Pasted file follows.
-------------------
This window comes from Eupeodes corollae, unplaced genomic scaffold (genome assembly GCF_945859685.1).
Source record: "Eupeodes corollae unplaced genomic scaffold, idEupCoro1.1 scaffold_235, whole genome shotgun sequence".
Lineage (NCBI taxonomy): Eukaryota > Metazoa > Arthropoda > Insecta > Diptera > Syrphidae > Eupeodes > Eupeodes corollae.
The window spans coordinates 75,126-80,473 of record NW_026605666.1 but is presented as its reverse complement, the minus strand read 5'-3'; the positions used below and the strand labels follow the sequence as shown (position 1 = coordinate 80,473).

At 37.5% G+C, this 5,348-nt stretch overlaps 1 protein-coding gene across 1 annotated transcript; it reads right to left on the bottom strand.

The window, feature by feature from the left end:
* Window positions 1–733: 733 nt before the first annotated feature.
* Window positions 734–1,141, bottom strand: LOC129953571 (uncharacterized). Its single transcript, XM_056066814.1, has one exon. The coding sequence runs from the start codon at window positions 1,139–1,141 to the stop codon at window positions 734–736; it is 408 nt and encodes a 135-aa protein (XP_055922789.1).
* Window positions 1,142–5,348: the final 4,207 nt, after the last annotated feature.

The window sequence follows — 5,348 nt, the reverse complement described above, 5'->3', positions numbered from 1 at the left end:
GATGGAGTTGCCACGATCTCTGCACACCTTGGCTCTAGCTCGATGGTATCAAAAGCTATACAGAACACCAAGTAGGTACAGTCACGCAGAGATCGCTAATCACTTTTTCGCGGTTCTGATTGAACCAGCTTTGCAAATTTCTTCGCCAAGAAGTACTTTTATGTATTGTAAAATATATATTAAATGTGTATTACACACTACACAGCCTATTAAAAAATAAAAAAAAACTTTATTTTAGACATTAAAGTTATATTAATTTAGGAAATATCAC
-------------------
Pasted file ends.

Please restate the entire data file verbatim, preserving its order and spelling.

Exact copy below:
This window comes from Eupeodes corollae, unplaced genomic scaffold (genome assembly GCF_945859685.1).
Source record: "Eupeodes corollae unplaced genomic scaffold, idEupCoro1.1 scaffold_235, whole genome shotgun sequence".
Lineage (NCBI taxonomy): Eukaryota > Metazoa > Arthropoda > Insecta > Diptera > Syrphidae > Eupeodes > Eupeodes corollae.
The window spans coordinates 75,126-80,473 of record NW_026605666.1 but is presented as its reverse complement, the minus strand read 5'-3'; the positions used below and the strand labels follow the sequence as shown (position 1 = coordinate 80,473).

At 37.5% G+C, this 5,348-nt stretch overlaps 1 protein-coding gene across 1 annotated transcript; it reads right to left on the bottom strand.

The window, feature by feature from the left end:
* Window positions 1–733: 733 nt before the first annotated feature.
* Window positions 734–1,141, bottom strand: LOC129953571 (uncharacterized). Its single transcript, XM_056066814.1, has one exon. The coding sequence runs from the start codon at window positions 1,139–1,141 to the stop codon at window positions 734–736; it is 408 nt and encodes a 135-aa protein (XP_055922789.1).
* Window positions 1,142–5,348: the final 4,207 nt, after the last annotated feature.

The window sequence follows — 5,348 nt, the reverse complement described above, 5'->3', positions numbered from 1 at the left end:
GATGGAGTTGCCACGATCTCTGCACACCTTGGCTCTAGCTCGATGGTATCAAAAGCTATACAGAACACCAAGTAGGTACAGTCACGCAGAGATCGCTAATCACTTTTTCGCGGTTCTGATTGAACCAGCTTTGCAAATTTCTTCGCCAAGAAGTACTTTTATGTATTGTAAAATATATATTAAATGTGTATTACACACTACACAGCCTATTAAAAAATAAAAAAAAACTTTATTTTAGACATTAAAGTTATATTAATTTAGGAAATATCAC